New Jersey – Shooting Heroin, a film with an all-star cast, including Scotch Plains native Garry Pastore, motion picture dealing with the drug epidemic makes its New Jersey premiere when it hits the big screen on Thursday Nov. 14 at the newly reopened Cranford Theatre, Crandford, NJ. This movie, based on a true story, addresses an issue every family is touched by.
In attendance will be police chiefs, officers and DEA agents from across the state of New Jersey. Pastore invited them because the police are on the front lines in the battle against the spread of the epidemic.
Set in western Pennsylvania, Shooting Heroin is the story of a small town community that comes together to eradicate the heroin epidemic from its midst by whatever means necessary. Pastore plays the local sheriff who is faced with battling a drug problem that is killing his citizens and vigilantes who want to take matters into their own hands.
“It's an emotional movie. It took me to a place I've never been. I knew when I was making the film that it was special,” said Pastore in an exclusive interview with TAPinto. “I played a character who was real, a sheriff in a Mayberry-like town that is besieged with a drug problem. He has to deal with 300 square miles by himself.”
Director and writer Spencer Folmar wrote the film based on true events in his hometown and says the 90-minute film is the first narrative motion picture tackling the drug epidemic.
“Many of my classmates are no longer here because of the opioid epidemic,” Folmar said. “Pretty much everyone I talk to in this area has lost someone or knows someone affected by the opioid epidemic."
When Folmar, who had moved away, came to back to visit the town, he learned how bad the drug problem was in the area. He stopped all other projects to write the movie.
“It hurt him to the core,” Pastore said of the writer/director. “The biggest cause of the drug epidemic is despair. It’s the same story as the crack crisis in the 1980s.”
“The people can't get out of the small town. They’re stuck in a rut,” said Pastore. “There were three ODs in the town while we were making the film. Doing drugs is not a solution. Fentanyl is so incredibly strong. The amount that fits on the head of a dime could kill you.”
The cast of the film includes veteran actors including:
Cathy Moriarty (Raging Bull), Alan Powell (Quantico TV series), Sherilyn Fenn (Twin Peaks), Nick Turturro (NYPD Blue), Lawrence-Hilton Jacobs (Welcome Back Kotter), and Garry Pastore (HBO’s The Deuce and The Sopranos).
Sherilyn Fenn plays a woman who loses two sons in a 12-hour span from the same needle. Powell’s character, Adam, has a son, two ex-wives and a sister who is a junkie. He tries to start a vigilante group that plans to kill the drug dealers and burn down their houses. Moriarty plays his mother. Lawrence Hilton Jacobs plays a corrections officer who has seen too many kids die. Turturro plays the town priest.
“Everybody that I come in contact with knows someone who has died. One of them, I tried to save him, but he got back on it,” Pastore said. “His name was Scott Warren; he was 19 or 20 when he passed.”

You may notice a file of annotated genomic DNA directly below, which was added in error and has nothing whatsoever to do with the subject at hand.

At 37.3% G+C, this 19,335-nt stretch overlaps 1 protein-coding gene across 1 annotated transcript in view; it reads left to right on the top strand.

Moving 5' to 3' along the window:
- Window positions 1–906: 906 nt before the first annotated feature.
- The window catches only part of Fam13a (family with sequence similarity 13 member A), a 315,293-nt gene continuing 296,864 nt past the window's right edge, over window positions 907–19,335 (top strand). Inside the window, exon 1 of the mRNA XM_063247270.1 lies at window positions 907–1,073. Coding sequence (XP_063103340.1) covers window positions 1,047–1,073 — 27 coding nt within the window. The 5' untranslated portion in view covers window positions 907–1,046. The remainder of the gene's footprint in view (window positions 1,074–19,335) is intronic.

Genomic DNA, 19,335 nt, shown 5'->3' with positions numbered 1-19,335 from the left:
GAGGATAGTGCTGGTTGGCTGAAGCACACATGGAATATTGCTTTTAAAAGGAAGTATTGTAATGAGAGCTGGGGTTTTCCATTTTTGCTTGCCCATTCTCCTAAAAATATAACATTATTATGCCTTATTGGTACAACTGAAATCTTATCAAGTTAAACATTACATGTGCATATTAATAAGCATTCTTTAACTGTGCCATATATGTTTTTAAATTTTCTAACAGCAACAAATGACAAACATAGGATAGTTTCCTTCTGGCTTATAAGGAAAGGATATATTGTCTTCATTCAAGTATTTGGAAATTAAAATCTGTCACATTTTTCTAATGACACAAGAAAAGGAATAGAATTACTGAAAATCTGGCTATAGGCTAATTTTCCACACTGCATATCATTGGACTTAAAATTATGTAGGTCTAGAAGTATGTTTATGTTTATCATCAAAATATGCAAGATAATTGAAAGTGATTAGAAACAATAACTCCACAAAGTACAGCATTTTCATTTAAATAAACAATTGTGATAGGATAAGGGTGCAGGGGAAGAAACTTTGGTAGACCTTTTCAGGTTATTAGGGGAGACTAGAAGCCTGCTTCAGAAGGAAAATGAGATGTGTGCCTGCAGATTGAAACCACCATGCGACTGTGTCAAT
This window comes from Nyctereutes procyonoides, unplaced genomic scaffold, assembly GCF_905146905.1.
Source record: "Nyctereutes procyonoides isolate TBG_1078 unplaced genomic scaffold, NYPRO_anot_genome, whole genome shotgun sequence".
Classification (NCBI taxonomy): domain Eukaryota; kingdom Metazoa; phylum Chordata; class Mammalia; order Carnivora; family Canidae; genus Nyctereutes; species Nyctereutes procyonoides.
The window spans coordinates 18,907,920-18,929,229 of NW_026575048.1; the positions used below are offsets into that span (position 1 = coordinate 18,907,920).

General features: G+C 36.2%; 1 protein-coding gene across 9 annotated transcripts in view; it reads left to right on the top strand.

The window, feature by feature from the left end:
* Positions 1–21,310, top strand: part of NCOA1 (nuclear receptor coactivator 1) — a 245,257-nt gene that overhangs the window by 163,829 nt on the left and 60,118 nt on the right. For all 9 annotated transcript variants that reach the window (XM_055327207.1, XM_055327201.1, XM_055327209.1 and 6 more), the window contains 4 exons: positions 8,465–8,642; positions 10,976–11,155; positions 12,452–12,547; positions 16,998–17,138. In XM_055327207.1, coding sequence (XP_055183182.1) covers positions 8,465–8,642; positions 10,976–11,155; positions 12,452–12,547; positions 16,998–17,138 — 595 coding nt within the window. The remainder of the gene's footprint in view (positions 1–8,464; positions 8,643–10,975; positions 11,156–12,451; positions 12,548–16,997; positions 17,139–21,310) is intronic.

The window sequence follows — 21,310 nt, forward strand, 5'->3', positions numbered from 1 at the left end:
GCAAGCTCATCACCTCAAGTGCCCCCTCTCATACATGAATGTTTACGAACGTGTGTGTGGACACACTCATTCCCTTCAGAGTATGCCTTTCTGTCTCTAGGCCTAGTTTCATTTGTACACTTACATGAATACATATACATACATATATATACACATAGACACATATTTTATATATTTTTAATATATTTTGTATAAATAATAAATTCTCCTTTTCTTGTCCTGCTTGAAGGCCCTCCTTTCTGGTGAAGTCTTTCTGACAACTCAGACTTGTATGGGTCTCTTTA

“I have a positive philosophy. I try to set positive goals. There is no such thing as ‘It can't be fixed’,” he said. “Some people have a stronger will. The ones who do not, wind up in it. I wish they'd face problems."
View Shooting Heroin film trailer here. (A few tickets for the premiere on Nov. 14 are still available.)
It has been a busy autumn for Pastore, whose role as Matty “The Horse” Ianniello on HBO’s The Deuce has brought his career to a new level.
“I’m not auditioning anymore at this point. The roles are coming to me. It’s a nice position to be in,” Pastore said.
On October 6, he received a Lifetime Achievement Award at Atlantic City Cinefest for his acting, writing and directing. (“Usually they give you this to you just before you die,” he joked.)
Pastore has 60 roles to his credit in his 35-year acting career. His first film credit was Prizzi's Honor, alongside Jack Nicholson in 1985. In his autobiographical independent film, DESTRESSED, in which he directed and starred, Pastore portrayed himself as a man whose stress levels almost kill him and send him on his worldwide quest for inner peace. On his journey he discovers a little known secret which helps to cure this ailment in the delightful, award-winning film. DESTRESSED made its world premiere on April 5, 2014, at the Garden State Film Festival in Atlantic City, where it won The Audience Choice Award and Homegrown Documentary Award.
Pastore also has a small role in Martin Scorsese’s The Irishman, which opened in theaters on Nov. 1 and will be on Netflix later in the month. The story, centered on a mob hitman’s possible involvement with the slaying of Jimmy Hoffa, stars Oscar-winners Robert De Niro, Al Pacino, Joe Pesci, Harvey Keitel, and Anna Paquin.
Pastore recently wrapped production on a film called Crabs in a Bucket, a comedy shot in Bayonne with Jeremy Piven (HBO’s “Entourage”) and Cathy Moriarty that will be released in Spring 2020. On Halloween, he began filming Hit and Run, an espionage thriller series from Lior Raz and Avi Issacharoff, creators of the praised Netflix series Fauda.